For the past several months, me and my creative partner, Jacob Vaus, have been exploring the intersection of A.I. and human creativity. In a series of videos, we've focused on testing the A.I.'s ability to pick up on existing works and continue them with newly generated material.

Already we've created a new song from the musical Hamilton, an Eminem diss track on Mark Zuckerberg, and even tried baking cookies. More recently, we had A.I. write a short film and craft a new Dr. Seuss novel

For our tests, we use OpenAI's GPT-3, an API that provides a general-purpose "text in-text out" interface. Meaning, you can input any English text, and it will create the task. For one of our more recent experiments, we inputted "The following is a new scene from the film Lady Bird" into the web-based program, and it generated a script for us. 

As aspiring filmmakers, we took the script and produced it as close as we could to match the film it was modeled after. After finding our actors and a small crew, we worked to nail the look of the film. After prep, we shot the new scene following the script exactly before editing, sound design, and color.

Here are the results. 

As people who write our own original films as well, working with the A.I. software is fascinating. It’s incredible how well the program can pick up on a writer's voice, the tone of a script, or the beginnings of narrative threads in a story. Some of our earlier work exemplifies this in the form of original shorts wherein we wrote the first page of a script, and let the software write the rest.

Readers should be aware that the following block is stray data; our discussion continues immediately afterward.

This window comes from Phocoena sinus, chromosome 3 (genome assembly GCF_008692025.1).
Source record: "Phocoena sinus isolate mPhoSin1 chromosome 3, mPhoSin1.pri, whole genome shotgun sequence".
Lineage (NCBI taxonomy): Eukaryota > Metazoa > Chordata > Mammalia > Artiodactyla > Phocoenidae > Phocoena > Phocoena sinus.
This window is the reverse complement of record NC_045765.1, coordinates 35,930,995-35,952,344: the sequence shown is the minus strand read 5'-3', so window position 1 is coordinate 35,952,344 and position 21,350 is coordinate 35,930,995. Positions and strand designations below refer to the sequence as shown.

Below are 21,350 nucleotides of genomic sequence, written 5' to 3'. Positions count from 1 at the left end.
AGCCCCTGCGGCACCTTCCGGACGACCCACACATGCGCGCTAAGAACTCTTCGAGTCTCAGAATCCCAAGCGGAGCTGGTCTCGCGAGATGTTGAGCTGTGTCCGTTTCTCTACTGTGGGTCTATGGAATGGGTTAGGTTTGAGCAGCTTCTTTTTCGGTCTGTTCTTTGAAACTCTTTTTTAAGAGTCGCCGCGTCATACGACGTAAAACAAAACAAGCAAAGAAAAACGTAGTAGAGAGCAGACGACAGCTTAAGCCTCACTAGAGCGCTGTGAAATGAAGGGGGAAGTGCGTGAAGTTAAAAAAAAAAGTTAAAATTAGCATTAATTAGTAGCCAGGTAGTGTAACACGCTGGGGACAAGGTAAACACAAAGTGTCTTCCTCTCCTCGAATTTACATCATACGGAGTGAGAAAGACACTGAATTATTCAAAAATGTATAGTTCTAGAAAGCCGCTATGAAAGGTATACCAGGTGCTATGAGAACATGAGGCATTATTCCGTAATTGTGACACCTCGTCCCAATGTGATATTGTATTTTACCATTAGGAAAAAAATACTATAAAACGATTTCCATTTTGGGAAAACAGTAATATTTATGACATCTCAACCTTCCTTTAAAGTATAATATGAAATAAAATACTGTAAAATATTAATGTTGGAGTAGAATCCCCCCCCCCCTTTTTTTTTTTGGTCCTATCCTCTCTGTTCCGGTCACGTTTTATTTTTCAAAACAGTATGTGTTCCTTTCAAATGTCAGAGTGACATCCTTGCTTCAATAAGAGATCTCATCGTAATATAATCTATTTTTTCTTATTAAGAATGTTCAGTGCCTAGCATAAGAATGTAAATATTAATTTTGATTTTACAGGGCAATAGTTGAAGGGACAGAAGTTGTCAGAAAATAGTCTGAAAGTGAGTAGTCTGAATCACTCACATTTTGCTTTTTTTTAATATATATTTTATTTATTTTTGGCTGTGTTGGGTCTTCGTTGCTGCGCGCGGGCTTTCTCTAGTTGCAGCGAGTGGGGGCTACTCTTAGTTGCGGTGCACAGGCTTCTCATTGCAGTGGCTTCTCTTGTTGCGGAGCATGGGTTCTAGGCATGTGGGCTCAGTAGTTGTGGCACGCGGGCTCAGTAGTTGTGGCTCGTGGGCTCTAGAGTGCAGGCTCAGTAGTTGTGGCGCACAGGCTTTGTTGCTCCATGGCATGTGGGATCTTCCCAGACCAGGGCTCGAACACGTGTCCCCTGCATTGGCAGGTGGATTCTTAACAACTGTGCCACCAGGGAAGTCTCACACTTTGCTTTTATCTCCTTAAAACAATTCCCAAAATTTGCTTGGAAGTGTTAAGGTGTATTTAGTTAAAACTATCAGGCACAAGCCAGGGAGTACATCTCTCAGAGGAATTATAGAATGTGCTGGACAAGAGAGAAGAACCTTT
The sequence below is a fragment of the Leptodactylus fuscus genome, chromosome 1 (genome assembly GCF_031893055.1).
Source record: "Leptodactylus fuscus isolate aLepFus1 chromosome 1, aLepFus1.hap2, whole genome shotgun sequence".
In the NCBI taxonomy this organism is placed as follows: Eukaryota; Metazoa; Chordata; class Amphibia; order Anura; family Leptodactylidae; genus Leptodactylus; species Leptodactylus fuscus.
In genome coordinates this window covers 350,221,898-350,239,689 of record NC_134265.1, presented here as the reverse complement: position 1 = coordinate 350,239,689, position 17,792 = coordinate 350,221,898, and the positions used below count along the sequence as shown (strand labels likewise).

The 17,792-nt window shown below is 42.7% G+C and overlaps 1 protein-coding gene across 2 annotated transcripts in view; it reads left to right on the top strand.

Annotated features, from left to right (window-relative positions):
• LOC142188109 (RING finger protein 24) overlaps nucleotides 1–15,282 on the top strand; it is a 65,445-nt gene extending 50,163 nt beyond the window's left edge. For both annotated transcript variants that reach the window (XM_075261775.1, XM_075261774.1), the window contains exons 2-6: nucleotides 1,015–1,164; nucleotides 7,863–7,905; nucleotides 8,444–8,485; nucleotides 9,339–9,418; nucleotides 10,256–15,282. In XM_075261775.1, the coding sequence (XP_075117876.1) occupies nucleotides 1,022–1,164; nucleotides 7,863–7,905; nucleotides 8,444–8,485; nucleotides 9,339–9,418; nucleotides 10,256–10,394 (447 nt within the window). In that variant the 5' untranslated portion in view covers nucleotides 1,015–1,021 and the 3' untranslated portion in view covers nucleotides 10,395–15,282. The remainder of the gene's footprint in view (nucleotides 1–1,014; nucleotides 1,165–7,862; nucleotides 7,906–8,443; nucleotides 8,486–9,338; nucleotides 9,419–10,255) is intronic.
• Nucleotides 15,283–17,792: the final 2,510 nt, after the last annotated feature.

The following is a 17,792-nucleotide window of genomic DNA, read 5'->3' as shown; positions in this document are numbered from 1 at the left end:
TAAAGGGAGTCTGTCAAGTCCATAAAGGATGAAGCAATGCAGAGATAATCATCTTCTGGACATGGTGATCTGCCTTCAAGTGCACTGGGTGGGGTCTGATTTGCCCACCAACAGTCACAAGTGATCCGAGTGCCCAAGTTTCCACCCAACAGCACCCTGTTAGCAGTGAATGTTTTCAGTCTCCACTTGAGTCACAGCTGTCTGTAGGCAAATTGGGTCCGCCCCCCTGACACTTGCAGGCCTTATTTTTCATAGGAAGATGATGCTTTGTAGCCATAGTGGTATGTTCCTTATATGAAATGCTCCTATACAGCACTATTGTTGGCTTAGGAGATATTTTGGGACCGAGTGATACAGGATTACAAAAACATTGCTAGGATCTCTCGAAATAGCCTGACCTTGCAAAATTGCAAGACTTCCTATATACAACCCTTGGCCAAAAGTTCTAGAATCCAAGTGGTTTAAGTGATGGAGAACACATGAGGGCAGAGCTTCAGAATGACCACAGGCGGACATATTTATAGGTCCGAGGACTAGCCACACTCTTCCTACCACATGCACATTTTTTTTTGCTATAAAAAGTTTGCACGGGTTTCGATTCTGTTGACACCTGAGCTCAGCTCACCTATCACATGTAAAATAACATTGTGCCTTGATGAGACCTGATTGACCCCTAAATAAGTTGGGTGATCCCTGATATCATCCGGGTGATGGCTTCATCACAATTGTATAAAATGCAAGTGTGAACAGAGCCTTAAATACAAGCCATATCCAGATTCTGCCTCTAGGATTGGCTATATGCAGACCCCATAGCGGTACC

It’s also incredible to see how advanced the software is, having the ability to pick up seemingly everything about the film just from the single sentence input and to know to write the output in script format. It nails the characters, their relationship to each other, how they speak, what they want, and where the scenes should take place. 

Admittedly, the A.I. does all this in a way that is easy to laugh at, but, at the same time, with a little adjusting, it’s not too far off from real scenes that very well might have landed on the cutting room floor.

Personally, we are both huge fans of Gerwig’s work, so getting to make something in that style was a challenge we enjoyed. We hope other fans will enjoy watching it just as much, both for the sort of nostalgic entertainment and for the fascinating computations about the film made by artificial intelligence.

Let us know what you think in the comments!